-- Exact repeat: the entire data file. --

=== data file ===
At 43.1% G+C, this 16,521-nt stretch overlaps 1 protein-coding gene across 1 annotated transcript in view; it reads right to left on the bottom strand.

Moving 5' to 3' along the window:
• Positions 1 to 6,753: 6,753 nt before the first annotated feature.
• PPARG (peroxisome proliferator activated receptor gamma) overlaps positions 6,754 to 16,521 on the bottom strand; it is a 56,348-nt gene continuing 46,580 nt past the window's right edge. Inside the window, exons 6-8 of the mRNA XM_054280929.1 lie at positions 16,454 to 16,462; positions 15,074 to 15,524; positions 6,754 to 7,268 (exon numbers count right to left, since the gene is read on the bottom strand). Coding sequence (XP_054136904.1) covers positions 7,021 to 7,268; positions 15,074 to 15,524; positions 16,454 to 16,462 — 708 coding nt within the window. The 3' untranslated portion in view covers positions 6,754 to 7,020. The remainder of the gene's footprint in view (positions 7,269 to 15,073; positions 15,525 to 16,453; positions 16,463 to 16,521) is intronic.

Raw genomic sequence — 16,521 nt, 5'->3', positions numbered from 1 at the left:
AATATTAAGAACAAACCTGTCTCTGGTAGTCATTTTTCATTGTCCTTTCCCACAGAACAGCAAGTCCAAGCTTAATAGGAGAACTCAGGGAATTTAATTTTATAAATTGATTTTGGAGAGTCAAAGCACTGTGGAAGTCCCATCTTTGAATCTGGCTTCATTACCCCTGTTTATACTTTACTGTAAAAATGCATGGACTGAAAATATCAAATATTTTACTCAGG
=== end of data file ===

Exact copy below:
At 43.1% G+C, this 16,521-nt stretch overlaps 1 protein-coding gene across 1 annotated transcript in view; it reads right to left on the bottom strand.

Moving 5' to 3' along the window:
• Positions 1 to 6,753: 6,753 nt before the first annotated feature.
• PPARG (peroxisome proliferator activated receptor gamma) overlaps positions 6,754 to 16,521 on the bottom strand; it is a 56,348-nt gene continuing 46,580 nt past the window's right edge. Inside the window, exons 6-8 of the mRNA XM_054280929.1 lie at positions 16,454 to 16,462; positions 15,074 to 15,524; positions 6,754 to 7,268 (exon numbers count right to left, since the gene is read on the bottom strand). Coding sequence (XP_054136904.1) covers positions 7,021 to 7,268; positions 15,074 to 15,524; positions 16,454 to 16,462 — 708 coding nt within the window. The 3' untranslated portion in view covers positions 6,754 to 7,020. The remainder of the gene's footprint in view (positions 7,269 to 15,073; positions 15,525 to 16,453; positions 16,463 to 16,521) is intronic.

Raw genomic sequence — 16,521 nt, 5'->3', positions numbered from 1 at the left:
AATATTAAGAACAAACCTGTCTCTGGTAGTCATTTTTCATTGTCCTTTCCCACAGAACAGCAAGTCCAAGCTTAATAGGAGAACTCAGGGAATTTAATTTTATAAATTGATTTTGGAGAGTCAAAGCACTGTGGAAGTCCCATCTTTGAATCTGGCTTCATTACCCCTGTTTATACTTTACTGTAAAAATGCATGGACTGAAAATATCAAATATTTTACTCAGG